Pirkei Avoth. The Sentences and Proverbs of the Ancient Fathers… Called Abouth… Translated into English with comments by Maimonides [and R. Abraham Tang], London 1772.

Tang01This book, which is over 250 years old, is one of the earliest books printed by a Jewish printer in England. It was printed by L. Alexander in 1772 in London.

The Ashkenazi community in London started to flourish under the new rabbinic leadership of Rabbi David Tevele Schiff, who was appointed Chief Rabbi in 1765.  The rebuilt Great Synagogue was dedicated in 1766, and Hebrew printing in London started in 1770 with what was probably the first book by Jewish printers and typesetters, the Selichos book, of which I have previously written about my copy.  At about the same time (1770), the first Siddur in Hebrew with an English translation was printed in London by Alexander Alexander and Baruch Meyers.  This was followed in 1771 by a set of Hebrew Machzorim (Festival Prayer books).

The translator, the English scholar Abraham Tang (d. 1792) was a grandson of the Dayan of Prague, Abraham Tausig Neu-Greschel. Like his grandfather, the Author signed his name with the Hebrew initials TN”G, and is thus generally known as Tang. Tang wrote a number of other works, all unpublished, and his manuscripts were until recently in London (see A. Neubauer, Catalogue of the Hebrew Manuscripts …Jews’ College, London [i.e.the Beth Din Library], nos. 7 and 35). In addition to his Rabbinic knowledge, Tang was an enlightened scholar, well familiar with secular writings. He cites “a noble passage of my countryman, Milton” as an introduction to a comment by Maimonides (p. 24 of the introduction). The late Cecil Roth described Abraham Tang as “the first Anglo-Jewish scholar of modern times”.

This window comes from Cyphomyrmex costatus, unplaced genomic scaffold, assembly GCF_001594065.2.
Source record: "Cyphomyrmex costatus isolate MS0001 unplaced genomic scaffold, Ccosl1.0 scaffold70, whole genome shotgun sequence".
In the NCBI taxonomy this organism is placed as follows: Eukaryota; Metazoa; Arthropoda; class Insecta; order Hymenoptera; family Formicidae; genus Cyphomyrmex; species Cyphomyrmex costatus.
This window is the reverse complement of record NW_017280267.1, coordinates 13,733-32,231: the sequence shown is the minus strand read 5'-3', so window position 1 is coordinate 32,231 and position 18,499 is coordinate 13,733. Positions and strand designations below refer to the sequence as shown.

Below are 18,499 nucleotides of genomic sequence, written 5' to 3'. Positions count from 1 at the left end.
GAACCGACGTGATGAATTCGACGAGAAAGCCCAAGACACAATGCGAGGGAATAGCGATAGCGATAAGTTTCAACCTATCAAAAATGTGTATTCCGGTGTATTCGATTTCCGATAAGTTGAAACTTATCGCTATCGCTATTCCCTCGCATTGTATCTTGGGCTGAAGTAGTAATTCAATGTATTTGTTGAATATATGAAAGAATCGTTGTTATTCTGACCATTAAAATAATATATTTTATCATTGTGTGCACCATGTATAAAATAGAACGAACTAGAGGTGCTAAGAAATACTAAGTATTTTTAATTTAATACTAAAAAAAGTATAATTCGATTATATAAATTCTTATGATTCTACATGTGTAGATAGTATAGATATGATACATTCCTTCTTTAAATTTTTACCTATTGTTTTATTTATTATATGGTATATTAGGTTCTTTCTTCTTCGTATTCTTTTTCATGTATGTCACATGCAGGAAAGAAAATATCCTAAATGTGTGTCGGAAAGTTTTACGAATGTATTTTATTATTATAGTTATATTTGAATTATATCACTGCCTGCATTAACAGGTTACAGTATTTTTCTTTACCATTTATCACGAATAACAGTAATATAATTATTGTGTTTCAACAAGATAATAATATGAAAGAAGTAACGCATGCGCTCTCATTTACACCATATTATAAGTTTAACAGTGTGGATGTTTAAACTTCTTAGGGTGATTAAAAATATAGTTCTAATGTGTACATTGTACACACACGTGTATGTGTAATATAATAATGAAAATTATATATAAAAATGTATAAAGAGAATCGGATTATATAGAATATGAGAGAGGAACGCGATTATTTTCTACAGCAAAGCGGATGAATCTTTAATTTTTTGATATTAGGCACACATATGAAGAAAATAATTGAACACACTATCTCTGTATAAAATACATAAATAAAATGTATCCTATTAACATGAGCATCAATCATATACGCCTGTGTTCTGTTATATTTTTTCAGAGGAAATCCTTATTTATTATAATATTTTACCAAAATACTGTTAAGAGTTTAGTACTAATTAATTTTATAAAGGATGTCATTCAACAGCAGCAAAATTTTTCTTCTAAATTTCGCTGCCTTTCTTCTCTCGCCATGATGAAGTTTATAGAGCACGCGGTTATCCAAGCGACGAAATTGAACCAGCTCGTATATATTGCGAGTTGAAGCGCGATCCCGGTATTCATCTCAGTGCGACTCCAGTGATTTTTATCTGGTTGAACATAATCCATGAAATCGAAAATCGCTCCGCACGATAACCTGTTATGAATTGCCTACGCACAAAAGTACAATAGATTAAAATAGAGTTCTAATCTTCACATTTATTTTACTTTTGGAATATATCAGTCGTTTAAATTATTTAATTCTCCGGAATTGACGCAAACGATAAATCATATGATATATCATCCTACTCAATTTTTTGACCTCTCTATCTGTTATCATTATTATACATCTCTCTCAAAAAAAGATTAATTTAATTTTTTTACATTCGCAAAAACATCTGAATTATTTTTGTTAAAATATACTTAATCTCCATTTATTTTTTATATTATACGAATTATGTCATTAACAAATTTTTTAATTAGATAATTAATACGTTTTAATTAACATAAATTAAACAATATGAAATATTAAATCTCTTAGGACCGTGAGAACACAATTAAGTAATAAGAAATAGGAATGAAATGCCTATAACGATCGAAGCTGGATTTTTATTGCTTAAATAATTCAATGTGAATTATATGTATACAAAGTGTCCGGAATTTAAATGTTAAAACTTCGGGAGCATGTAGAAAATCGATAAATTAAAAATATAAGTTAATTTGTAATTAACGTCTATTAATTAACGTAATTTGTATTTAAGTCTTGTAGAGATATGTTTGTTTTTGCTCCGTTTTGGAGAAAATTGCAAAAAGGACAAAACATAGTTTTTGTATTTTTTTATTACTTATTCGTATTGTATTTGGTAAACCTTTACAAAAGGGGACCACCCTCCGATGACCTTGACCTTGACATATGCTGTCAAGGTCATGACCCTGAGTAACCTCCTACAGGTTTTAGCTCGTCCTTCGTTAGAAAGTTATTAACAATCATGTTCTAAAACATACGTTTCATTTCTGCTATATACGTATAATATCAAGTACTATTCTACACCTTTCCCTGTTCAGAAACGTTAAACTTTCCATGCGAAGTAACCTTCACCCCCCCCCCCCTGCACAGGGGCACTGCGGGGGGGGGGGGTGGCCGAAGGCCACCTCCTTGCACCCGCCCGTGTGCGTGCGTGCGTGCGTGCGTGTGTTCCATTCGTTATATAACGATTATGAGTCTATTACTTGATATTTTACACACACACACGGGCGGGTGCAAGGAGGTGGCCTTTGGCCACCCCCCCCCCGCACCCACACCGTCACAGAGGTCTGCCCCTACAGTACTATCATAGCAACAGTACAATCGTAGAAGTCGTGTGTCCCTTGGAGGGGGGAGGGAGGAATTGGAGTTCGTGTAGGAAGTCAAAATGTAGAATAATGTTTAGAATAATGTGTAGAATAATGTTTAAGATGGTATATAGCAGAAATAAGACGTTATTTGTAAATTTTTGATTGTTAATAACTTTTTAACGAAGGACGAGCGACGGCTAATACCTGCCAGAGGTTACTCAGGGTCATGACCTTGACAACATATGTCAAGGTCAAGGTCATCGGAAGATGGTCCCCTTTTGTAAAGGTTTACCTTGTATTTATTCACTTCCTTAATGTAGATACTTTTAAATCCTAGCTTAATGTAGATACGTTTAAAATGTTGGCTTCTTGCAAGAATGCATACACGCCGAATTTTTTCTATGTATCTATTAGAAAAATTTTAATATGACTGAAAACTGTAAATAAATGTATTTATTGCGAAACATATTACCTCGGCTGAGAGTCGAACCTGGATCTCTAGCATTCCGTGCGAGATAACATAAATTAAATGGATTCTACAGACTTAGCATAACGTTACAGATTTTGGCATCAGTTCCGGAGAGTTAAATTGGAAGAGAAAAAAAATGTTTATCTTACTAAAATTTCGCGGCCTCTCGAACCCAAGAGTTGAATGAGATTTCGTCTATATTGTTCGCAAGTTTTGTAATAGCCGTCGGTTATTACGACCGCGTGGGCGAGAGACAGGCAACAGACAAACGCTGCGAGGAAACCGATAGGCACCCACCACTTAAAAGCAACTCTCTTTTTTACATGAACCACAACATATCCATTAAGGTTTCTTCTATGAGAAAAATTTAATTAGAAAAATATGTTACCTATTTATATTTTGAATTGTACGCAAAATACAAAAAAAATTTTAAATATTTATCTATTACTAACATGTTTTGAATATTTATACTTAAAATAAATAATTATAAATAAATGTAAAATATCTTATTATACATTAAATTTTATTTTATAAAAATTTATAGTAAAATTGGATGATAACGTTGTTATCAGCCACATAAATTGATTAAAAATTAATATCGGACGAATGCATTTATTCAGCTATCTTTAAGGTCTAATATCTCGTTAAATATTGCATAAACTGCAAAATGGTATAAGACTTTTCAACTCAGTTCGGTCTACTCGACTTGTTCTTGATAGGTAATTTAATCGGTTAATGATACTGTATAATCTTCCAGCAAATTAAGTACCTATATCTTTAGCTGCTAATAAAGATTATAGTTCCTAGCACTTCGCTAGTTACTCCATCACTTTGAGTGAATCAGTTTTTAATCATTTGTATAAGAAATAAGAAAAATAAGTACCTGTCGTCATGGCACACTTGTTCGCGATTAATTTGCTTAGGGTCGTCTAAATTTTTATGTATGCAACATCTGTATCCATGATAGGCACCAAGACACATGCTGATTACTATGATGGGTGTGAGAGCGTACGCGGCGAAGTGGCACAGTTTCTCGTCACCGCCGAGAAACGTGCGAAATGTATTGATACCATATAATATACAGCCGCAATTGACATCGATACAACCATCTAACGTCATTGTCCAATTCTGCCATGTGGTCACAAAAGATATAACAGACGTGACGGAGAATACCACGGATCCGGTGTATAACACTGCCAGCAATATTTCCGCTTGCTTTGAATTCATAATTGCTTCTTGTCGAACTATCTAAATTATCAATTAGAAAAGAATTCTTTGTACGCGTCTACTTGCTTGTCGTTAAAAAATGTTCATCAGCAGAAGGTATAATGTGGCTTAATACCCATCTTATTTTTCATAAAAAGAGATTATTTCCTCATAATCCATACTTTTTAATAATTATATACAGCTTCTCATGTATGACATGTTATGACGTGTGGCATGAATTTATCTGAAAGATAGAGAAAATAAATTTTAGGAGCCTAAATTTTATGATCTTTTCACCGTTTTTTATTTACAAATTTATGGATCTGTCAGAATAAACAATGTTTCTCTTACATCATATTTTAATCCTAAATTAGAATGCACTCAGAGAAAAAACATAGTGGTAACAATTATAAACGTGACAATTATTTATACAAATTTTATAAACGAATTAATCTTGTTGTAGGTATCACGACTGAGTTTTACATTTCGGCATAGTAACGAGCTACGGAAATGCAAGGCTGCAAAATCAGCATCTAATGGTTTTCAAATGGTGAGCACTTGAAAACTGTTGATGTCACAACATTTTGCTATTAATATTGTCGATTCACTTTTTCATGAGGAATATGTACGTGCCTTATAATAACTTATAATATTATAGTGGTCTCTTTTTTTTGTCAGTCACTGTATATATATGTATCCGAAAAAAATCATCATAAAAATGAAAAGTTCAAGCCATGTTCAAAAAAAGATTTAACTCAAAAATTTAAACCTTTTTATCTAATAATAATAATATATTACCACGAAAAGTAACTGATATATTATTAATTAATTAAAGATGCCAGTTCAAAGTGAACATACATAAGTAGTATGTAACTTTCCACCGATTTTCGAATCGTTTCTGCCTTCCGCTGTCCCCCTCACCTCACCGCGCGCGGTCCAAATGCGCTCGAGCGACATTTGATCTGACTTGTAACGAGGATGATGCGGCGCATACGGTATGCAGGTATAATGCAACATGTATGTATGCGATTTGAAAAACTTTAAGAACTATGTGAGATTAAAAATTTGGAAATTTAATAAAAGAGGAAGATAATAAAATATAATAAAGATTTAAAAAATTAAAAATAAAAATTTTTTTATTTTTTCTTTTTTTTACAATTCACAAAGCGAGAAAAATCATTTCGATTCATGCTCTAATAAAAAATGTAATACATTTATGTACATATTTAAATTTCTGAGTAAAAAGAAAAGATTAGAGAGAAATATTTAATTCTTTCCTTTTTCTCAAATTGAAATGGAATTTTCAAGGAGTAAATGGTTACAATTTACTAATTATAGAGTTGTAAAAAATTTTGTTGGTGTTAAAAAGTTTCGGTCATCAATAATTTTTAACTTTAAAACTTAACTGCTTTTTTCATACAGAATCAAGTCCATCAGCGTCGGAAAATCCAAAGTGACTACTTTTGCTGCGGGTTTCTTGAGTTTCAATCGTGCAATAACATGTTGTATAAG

Abraham Tang was born in England, and we notice interesting accents in his transliterations.  He drops his ‘aitch’ like a London Cockney, and calls himself an ‘Ebrew’.  He writes ‘Pantateuch’.

His father, Naphtali Tang, settled in London in the first half of the eighteenth century and married a daughter of Rabbi Natan Nata of Opatow. There was also a brother, Leib Tang, whose name appears among the subscribers to another book that was also published in London in 1772, Eben Shoham.  This was a book of sermons that were delivered by Rabbi Moses ben Juday of Minsk, in London to a group called Chevra Shaarei Tzion.  They were mostly members of the Hambro Synagogue in London.

Abraham ben Naphtali Tang died in London in 1792, and is buried in the Hambro Synagogue cemetery in Lauriston Road.

Tang02The book starts with a very long introduction, of which my copy, sadly, is missing a number of pages.  To this introduction, Tang appends a translation of the Rambam (Maimonides)’s commentary.

Some of the above information comes from an article by the late Rabbi Sidney Leperer in Transactions of the Jewish Historical Society of England, Volume XXIV., where Rabbi Leperer describes Abraham Tang as ‘a Precursor of the Anglo-Jewish Haskalah’ (enlightenment).


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